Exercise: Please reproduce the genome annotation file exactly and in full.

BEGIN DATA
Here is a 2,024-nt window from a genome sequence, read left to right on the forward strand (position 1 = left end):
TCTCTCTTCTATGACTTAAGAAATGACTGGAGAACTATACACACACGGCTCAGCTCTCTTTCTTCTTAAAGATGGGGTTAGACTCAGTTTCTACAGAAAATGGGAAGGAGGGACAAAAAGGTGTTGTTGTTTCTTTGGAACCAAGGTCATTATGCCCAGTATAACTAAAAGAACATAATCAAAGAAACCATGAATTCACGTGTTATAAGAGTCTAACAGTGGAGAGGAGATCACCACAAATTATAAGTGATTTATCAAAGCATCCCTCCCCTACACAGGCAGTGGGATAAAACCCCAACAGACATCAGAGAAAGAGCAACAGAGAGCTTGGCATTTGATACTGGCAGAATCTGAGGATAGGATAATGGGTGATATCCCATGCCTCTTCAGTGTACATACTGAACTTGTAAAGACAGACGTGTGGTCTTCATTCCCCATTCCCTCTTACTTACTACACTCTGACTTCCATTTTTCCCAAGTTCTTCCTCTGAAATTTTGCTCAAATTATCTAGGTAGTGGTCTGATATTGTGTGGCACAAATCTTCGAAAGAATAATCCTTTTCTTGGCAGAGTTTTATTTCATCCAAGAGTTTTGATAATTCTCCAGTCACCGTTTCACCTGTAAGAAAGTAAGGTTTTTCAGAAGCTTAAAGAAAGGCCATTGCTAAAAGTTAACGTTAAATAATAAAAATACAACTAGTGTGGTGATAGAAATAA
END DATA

Here is a 2,024-nt window from a genome sequence, read left to right on the forward strand (position 1 = left end):
TCTCTCTTCTATGACTTAAGAAATGACTGGAGAACTATACACACACGGCTCAGCTCTCTTTCTTCTTAAAGATGGGGTTAGACTCAGTTTCTACAGAAAATGGGAAGGAGGGACAAAAAGGTGTTGTTGTTTCTTTGGAACCAAGGTCATTATGCCCAGTATAACTAAAAGAACATAATCAAAGAAACCATGAATTCACGTGTTATAAGAGTCTAACAGTGGAGAGGAGATCACCACAAATTATAAGTGATTTATCAAAGCATCCCTCCCCTACACAGGCAGTGGGATAAAACCCCAACAGACATCAGAGAAAGAGCAACAGAGAGCTTGGCATTTGATACTGGCAGAATCTGAGGATAGGATAATGGGTGATATCCCATGCCTCTTCAGTGTACATACTGAACTTGTAAAGACAGACGTGTGGTCTTCATTCCCCATTCCCTCTTACTTACTACACTCTGACTTCCATTTTTCCCAAGTTCTTCCTCTGAAATTTTGCTCAAATTATCTAGGTAGTGGTCTGATATTGTGTGGCACAAATCTTCGAAAGAATAATCCTTTTCTTGGCAGAGTTTTATTTCATCCAAGAGTTTTGATAATTCTCCAGTCACCGTTTCACCTGTAAGAAAGTAAGGTTTTTCAGAAGCTTAAAGAAAGGCCATTGCTAAAAGTTAACGTTAAATAATAAAAATACAACTAGTGTGGTGATAGAAATAA